Annual skin exam saves lives

Many of my friends outside of work and people that I talk with are always asking me when they should get a skin exam and what to expect when they come to the clinic.  This is not a question I can’t answer simply without a little history from the person asking.  The American Academy of Dermatology (AAD) recommends that all people over the age of 40 get an annual skin exam.  At the age of 40, most people have gotten enough sun exposure over the course of their life that their risk of developing a skin cancer or pre-cancer is increased.  However, the over 40 recommendation is not a hard and fast rule.  I have diagnosed skin cancers in patients as young as 22.

Annual Skin Exam

So what are some of the exceptions to the over 40 rule and how often should you do a skin exam?  When do you need to be seen earlier?

1) A personal history of melanoma.  If you have been diagnosed with a melanoma, you should have a full body skin exam including having lymph nodes checked at least once a year.  In our clinic, patients diagnosed with a melanoma are seen every 3-4 months for two years, every 4-6 months for the third year, and then annually after that if no new cancer diagnoses have been made.

2) A family history of melanoma.  If you have a first degree family relative (mother, father, brother, sister, child) with a history of melanoma you should have a full body skin exam annually.

3) Transplant patients.  Many transplant patients are at higher risk of developing skin cancer because of the medications they must take to prevent their bodies from rejecting their new organ.  They should at least be seen annually for a skin exam starting as soon as they have their transplant.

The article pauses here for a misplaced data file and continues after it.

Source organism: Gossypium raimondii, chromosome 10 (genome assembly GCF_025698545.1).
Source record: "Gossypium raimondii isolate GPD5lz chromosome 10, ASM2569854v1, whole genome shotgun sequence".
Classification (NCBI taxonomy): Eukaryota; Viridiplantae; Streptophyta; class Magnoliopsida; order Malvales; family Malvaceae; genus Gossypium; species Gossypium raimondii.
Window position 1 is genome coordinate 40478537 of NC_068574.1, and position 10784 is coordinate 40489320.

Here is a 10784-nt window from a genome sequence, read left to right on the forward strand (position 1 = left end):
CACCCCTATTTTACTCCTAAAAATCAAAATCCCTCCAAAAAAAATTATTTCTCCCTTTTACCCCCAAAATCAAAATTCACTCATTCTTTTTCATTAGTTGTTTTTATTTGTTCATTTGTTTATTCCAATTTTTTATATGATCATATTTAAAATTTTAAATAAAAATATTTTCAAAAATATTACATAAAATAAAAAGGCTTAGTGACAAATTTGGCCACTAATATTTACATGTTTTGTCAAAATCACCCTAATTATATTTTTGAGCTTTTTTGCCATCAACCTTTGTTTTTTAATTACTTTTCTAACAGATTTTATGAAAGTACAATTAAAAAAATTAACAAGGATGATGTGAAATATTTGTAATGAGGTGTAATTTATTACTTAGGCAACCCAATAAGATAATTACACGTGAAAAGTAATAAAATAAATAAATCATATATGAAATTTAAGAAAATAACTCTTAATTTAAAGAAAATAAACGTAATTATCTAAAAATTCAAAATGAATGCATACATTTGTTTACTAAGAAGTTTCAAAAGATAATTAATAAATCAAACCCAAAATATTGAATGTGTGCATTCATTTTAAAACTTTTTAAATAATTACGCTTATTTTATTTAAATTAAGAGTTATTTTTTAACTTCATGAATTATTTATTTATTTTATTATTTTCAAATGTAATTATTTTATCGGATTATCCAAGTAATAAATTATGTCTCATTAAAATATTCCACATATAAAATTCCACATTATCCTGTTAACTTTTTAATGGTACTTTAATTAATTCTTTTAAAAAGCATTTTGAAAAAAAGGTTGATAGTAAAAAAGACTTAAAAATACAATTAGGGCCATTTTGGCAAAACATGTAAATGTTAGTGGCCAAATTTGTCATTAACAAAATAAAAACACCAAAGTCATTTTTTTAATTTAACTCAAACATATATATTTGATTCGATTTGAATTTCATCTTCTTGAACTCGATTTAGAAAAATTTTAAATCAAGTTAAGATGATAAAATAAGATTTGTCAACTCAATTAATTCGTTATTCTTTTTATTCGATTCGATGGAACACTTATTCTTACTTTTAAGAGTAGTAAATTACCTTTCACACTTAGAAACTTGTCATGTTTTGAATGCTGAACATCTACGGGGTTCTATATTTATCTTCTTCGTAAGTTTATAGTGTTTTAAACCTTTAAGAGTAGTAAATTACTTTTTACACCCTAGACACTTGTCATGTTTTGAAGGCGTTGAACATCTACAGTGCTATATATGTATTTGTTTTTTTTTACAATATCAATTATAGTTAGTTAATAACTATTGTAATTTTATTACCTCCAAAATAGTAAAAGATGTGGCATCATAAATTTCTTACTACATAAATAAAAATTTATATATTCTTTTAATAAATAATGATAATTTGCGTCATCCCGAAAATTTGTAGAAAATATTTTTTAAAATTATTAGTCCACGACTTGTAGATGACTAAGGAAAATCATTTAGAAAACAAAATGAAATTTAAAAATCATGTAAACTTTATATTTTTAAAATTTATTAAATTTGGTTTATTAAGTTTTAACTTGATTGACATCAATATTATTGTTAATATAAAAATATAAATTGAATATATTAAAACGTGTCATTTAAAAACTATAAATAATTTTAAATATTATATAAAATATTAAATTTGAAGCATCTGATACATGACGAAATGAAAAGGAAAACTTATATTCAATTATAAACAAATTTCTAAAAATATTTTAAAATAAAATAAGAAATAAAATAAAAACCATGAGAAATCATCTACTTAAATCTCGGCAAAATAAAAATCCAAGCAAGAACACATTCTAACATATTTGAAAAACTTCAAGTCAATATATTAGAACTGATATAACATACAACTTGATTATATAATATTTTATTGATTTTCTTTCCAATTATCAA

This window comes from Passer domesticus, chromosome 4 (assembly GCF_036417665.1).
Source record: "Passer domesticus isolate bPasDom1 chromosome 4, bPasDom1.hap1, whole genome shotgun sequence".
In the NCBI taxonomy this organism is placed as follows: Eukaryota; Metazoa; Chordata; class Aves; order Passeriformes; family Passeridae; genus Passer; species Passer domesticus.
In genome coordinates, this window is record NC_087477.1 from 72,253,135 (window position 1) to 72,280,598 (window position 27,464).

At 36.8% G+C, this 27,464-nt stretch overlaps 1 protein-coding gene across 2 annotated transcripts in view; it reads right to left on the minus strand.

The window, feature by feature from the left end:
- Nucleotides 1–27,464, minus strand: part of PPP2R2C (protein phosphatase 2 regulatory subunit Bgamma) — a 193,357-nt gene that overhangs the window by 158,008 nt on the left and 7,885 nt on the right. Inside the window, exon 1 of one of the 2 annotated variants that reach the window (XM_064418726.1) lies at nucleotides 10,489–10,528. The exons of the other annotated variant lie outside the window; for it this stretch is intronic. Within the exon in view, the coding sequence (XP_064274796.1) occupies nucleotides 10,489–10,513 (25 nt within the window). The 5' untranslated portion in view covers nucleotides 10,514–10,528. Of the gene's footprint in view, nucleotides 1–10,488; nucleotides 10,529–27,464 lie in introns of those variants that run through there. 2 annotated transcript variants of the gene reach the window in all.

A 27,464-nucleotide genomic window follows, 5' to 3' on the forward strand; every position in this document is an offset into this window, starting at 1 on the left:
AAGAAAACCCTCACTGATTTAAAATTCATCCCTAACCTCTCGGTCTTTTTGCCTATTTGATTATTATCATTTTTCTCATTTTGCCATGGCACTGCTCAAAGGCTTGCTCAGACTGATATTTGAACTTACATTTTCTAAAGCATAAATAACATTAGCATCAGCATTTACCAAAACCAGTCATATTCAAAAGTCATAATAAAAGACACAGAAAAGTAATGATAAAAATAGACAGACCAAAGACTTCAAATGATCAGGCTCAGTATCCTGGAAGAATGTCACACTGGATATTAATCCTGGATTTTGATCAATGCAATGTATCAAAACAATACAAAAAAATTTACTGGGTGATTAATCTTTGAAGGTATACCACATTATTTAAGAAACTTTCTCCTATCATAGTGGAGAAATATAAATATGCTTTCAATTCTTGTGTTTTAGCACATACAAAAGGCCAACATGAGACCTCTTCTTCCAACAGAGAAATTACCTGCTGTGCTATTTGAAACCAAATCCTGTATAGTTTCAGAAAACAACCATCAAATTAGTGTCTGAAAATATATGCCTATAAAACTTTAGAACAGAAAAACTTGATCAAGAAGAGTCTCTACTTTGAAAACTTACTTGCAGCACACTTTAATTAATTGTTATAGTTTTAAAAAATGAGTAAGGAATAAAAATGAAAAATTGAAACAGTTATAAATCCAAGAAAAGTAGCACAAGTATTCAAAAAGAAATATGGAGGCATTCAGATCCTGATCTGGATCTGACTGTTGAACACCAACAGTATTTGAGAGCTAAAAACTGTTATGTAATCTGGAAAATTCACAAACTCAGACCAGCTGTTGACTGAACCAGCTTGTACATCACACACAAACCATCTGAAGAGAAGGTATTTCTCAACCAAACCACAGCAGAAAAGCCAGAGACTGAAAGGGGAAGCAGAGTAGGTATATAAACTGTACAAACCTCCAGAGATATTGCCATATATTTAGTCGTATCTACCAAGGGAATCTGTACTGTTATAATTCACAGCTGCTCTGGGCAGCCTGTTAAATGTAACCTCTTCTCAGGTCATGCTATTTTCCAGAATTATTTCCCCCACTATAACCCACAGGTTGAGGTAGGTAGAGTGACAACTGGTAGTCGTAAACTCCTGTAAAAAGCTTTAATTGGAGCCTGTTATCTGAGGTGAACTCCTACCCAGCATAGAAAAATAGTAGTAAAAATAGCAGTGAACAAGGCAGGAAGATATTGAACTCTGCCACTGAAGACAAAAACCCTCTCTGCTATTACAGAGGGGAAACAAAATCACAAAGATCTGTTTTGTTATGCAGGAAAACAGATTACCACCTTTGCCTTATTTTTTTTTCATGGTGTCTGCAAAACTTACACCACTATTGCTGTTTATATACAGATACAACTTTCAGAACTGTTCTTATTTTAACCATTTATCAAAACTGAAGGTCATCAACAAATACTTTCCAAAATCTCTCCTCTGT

4) Patients with genetic conditions that predispose them to developing skin cancers.  Patients with dysplastic nevus syndrome, basal cell nevus syndrome, and xeroderma pigmentosa among others should all be seen regularly for a skin exam.

5) Fair complexion, significant sun exposure, history of tanning bed use, red hair.  All of these increase the risk of developing skin cancer and would likely benefit from an annual skin exam before that age of 40.

There are obviously many reasons to come in for a skin exam before the age of 40.  I recommend that most patients come in at the age of 18 for a baseline skin exam unless you fit one of the previous criteria.  Your dermatology provider will then decide after your baseline how often to come in.

When you come in for a skin exam, your provider will look at as much or as little skin as you feel comfortable.  Personally, it would be ideal to have patients remove all clothing and only wear a gown so that I can thoroughly evaluate their skin and give them the best possible exam.  However, I understand that some patients are uncomfortable with this and prefer a more limited exam.  After one of my patients is roomed for their skin exam, our nurses will take their history and have them change into a gown.  When I do a skin exam I have a systematic top down approach so that I do not miss any areas.  I start on the scalp and end with the bottoms of the feet.  I also pay special attention to any specific areas the patient has of concern.  After completing the exam, I discuss findings and treatment options if indicated.

Ryan Crowder PA-C
Ryan Crowder PA-C

Skin exams are a quick and easy way to help keep your skin in top shape and to help find skin cancers at their earliest stages.  We also recommend monthly self exams and to take notes, which you can share with your dermatologist at your annual exam. We have some great tips on doing a monthly self-exam on your skin. During these self-exams, if you find anything suspicious, make an appointment with our office to have it checked out.

As always, If you have a question about your skin or would like to schedule a skin exam with one of our excellent dermatology providers please give us a call.

Bentonville/Bella Vista:  701 NW McNelly Rd. (479) 268-3555

Fayetteville:  1444 E Stearns St. (479) 718-7546

Harrison:  1320 Hwy 62/65 (870) 204-5279

Ryan Crowder, MPAS, PA-C

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